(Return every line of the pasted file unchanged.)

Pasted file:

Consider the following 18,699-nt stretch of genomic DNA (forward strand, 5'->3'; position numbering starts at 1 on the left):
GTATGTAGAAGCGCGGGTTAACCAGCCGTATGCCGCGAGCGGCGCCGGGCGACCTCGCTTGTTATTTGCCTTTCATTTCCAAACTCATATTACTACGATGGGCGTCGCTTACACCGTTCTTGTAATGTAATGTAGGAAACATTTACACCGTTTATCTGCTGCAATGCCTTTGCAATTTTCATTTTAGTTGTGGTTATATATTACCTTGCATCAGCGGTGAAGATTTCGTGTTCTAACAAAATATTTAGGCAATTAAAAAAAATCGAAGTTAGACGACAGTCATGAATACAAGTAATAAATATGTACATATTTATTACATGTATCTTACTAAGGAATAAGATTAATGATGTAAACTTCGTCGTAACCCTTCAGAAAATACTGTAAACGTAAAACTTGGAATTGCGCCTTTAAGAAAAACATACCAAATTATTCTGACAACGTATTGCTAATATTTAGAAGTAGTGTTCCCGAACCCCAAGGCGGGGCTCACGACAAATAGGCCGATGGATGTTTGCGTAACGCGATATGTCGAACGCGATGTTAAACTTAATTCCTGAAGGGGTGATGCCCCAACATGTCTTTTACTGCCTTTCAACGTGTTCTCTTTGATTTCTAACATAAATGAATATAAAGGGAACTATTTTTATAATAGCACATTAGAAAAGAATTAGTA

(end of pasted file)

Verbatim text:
Consider the following 18,699-nt stretch of genomic DNA (forward strand, 5'->3'; position numbering starts at 1 on the left):
GTATGTAGAAGCGCGGGTTAACCAGCCGTATGCCGCGAGCGGCGCCGGGCGACCTCGCTTGTTATTTGCCTTTCATTTCCAAACTCATATTACTACGATGGGCGTCGCTTACACCGTTCTTGTAATGTAATGTAGGAAACATTTACACCGTTTATCTGCTGCAATGCCTTTGCAATTTTCATTTTAGTTGTGGTTATATATTACCTTGCATCAGCGGTGAAGATTTCGTGTTCTAACAAAATATTTAGGCAATTAAAAAAAATCGAAGTTAGACGACAGTCATGAATACAAGTAATAAATATGTACATATTTATTACATGTATCTTACTAAGGAATAAGATTAATGATGTAAACTTCGTCGTAACCCTTCAGAAAATACTGTAAACGTAAAACTTGGAATTGCGCCTTTAAGAAAAACATACCAAATTATTCTGACAACGTATTGCTAATATTTAGAAGTAGTGTTCCCGAACCCCAAGGCGGGGCTCACGACAAATAGGCCGATGGATGTTTGCGTAACGCGATATGTCGAACGCGATGTTAAACTTAATTCCTGAAGGGGTGATGCCCCAACATGTCTTTTACTGCCTTTCAACGTGTTCTCTTTGATTTCTAACATAAATGAATATAAAGGGAACTATTTTTATAATAGCACATTAGAAAAGAATTAGTA